Ultimately, I believe FBI arrest data provide the best available statistical representation of dangerousness both within the population at large and the young black male population specifically. There are certainly problems with arrest data—many crimes do not lead to an arrest, and many arrestees are in fact innocent. Furthermore, this data does not represent how many different people are arrested, only how many arrests are made total. If a small group of people get arrested many different times, then the number of arrests will greatly over-represent the number of criminals/dangerous people in the population. But in the end, using arrest data is likely to provide a more accurate estimation of the number of dangerous people than using incarceration data, which tends strongly toward under-estimation. Moreover, unlike victimization or crime reporting data, arrest data involves data on the perpetrators of crime, not the crimes themselves. Conviction data would be optimal, but such data has not been collected nationwide as of yet.

II. Statistical Analysis of Profiling

The Table 1 below includes the 2012 FBI national arrest data on offenses commonly associated with dangerousness. Unfortunately, the FBI does not provide direct data on the proportion of arrests involving young black males. What they do provide are separate tables on the proportion of crimes committed by males as opposed to females, whites as opposed to blacks, and young people as opposed to older people. But by beginning with number of arrests involving males and multiplying by the percentage of arrests involving black people and the percentage of arrests involving young people, we can approximate the amount of total arrests that are attributable to young black males as a group. This calculation presupposes that the percentage of crimes committed by black people aged 16-29 more-or-less holds constant for both males and females, but this is not an unreasonable assumption given the circumstances. According to these data, there were a total of 1,723,239 arrests made in the U.S. for dangerous crimes, and an estimated 225,223 of those arrests were of black males aged 16-29.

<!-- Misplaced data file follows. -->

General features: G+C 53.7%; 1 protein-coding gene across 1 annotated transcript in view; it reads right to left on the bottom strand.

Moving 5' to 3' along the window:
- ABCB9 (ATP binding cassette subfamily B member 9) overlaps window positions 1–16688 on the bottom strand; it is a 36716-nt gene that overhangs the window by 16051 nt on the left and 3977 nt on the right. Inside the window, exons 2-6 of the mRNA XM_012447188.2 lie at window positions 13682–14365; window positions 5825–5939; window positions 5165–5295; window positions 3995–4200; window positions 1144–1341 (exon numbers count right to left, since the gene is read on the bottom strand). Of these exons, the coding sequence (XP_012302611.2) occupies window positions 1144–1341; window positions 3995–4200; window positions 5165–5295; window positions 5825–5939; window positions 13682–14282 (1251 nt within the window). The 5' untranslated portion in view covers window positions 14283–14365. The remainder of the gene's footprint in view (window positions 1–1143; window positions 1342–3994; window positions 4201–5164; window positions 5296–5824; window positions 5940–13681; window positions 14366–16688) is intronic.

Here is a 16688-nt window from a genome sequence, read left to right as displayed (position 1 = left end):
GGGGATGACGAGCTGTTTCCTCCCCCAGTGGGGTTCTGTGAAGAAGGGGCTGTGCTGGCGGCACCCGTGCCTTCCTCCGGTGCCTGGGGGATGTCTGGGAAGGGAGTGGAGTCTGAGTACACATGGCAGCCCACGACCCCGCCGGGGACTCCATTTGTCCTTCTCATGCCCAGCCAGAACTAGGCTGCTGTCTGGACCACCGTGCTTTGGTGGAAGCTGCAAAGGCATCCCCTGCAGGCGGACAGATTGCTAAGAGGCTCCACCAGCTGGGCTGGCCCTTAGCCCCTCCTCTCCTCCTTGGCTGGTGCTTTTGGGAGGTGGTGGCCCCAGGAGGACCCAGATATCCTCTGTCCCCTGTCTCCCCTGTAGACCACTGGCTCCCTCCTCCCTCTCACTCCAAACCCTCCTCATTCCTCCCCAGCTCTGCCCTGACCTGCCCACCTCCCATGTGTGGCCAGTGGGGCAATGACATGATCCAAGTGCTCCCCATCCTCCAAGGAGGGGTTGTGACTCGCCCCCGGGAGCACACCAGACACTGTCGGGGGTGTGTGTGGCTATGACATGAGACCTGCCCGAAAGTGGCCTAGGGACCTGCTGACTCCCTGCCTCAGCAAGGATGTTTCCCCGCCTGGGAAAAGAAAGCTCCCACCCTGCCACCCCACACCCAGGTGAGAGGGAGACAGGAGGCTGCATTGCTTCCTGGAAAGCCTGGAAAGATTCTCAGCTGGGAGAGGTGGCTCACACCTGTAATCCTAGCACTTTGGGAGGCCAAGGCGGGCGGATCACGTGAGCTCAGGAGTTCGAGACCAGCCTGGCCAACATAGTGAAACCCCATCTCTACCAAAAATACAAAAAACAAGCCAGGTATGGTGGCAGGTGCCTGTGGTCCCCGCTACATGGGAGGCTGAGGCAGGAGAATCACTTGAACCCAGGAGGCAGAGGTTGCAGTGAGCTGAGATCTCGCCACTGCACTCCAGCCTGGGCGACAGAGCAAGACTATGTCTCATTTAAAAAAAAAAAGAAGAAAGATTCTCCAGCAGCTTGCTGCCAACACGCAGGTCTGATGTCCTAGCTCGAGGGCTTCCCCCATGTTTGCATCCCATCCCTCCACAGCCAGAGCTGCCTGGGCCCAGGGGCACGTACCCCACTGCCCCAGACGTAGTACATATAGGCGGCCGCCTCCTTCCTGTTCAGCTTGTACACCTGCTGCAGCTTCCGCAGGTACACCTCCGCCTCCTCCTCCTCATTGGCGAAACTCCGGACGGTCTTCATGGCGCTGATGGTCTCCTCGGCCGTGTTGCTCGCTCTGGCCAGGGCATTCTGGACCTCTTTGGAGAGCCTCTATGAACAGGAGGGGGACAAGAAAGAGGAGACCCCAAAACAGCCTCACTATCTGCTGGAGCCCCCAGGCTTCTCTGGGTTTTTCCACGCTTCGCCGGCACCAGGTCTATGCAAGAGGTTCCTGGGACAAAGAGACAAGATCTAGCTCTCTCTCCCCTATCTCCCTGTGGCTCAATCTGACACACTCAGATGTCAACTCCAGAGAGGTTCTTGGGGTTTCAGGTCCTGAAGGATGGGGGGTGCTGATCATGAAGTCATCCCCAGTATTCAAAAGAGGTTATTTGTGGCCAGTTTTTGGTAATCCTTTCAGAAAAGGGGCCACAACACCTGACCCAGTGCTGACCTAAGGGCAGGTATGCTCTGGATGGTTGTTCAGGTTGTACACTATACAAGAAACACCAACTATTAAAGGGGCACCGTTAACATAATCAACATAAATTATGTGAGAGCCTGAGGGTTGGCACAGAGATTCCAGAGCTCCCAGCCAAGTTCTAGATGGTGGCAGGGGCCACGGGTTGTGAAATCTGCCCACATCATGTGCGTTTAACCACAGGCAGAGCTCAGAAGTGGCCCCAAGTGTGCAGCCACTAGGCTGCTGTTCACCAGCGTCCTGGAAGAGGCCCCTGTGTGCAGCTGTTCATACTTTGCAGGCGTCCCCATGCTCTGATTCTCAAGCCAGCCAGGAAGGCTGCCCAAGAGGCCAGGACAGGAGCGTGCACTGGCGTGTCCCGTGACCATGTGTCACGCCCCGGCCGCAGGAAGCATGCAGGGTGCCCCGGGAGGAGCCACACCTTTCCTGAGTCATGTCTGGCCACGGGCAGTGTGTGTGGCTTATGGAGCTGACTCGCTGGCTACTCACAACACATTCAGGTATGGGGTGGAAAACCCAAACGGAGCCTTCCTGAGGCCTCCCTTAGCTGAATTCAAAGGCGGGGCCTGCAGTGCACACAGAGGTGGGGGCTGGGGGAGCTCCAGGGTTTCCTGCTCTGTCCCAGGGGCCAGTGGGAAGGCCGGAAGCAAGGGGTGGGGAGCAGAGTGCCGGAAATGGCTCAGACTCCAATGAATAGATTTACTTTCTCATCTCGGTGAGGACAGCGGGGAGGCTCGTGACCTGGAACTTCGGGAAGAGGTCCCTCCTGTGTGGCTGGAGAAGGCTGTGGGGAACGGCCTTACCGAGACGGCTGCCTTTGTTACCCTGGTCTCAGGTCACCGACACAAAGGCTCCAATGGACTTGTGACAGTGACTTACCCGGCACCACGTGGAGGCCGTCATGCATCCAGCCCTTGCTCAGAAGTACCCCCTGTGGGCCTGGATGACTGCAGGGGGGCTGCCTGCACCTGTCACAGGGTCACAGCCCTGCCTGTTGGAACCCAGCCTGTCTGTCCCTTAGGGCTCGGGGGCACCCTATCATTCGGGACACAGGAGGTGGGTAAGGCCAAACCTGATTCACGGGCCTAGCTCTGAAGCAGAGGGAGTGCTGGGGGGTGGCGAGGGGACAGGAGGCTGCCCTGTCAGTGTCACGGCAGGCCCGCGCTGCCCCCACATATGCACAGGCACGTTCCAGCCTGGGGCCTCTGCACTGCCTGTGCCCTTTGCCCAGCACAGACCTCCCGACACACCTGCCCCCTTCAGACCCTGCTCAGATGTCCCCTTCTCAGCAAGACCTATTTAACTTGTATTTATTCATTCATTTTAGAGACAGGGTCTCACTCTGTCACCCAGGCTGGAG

Table 1

Offense Total Male % Black  Black Male % 16-29 Young Black Male
Murder, manslaughter 8,514 7,549 49% 3,729 62% 2,327
Forcible rape 13,971 13,840 33% 4,498 46% 2,078
Robbery 80,487 70,059 55% 38,462 67% 25,654
Aggravated Assault 301,065 232,041 34% 79,126 46% 36,240
Burglary 220,284 184,249 31% 56,749 59% 33,311
Motor vehicle theft 53,244 43,176 31% 13,298 56% 7,394
Other Assaults 930,210 672,170 32% 214,422 44% 93,917
Weapons 115,464 105,923 40% 42,263 58% 24,301
All Listed Offenses 1,723,239 1,329,007 452,548 225,223


In combination with census data on the total amount of black males aged 16-29 that currently live in the U.S., we can use the above arrest data to project the safety benefits associated with targeting these men for suspicion. Table 2 below shows the results of this projection.


Table 2

Profiling Young, Black Men Profiling at Random
% correctly identified as dangerous 5.15% 0.49%
# correctly identified as dangerous 225,223 21,206
# incorrectly identified as dangerous 4,145,435 4,349,452
# of unsuspected people 304,374,880 304,374,880
# of dangerous unsuspected people 1,498,016 1,702,033


The total black male population aged 16-29 is 4,378,690. Using the arrest data as a place-holder, 225,223 of these men, about 5% of the total, are considered dangerous for the purposes of the analysis. The total U.S. population is 308,745,538. Given that there were a total of 1,723,239 of arrests made altogether, we arrive at a base rate of about 0.5% for dangerousness in the general U.S. population.

If one were to suspect all young black males of being potentially dangerous, one would correctly identify 225,223 as dangerous. If one were to suspect a comparably sized random group of being potentially dangerous, this random group would have the same 0.5% base rate of dangerousness as the general population, meaning one would correctly identify only 21,206 people as dangerous. So the first conclusion that can be drawn from this analysis is that profiling young black men will lead one to more accurately identify strangers that are dangerous. In fact, one will be 10x times more accurate in one’s determinations of who poses a potential safety threat.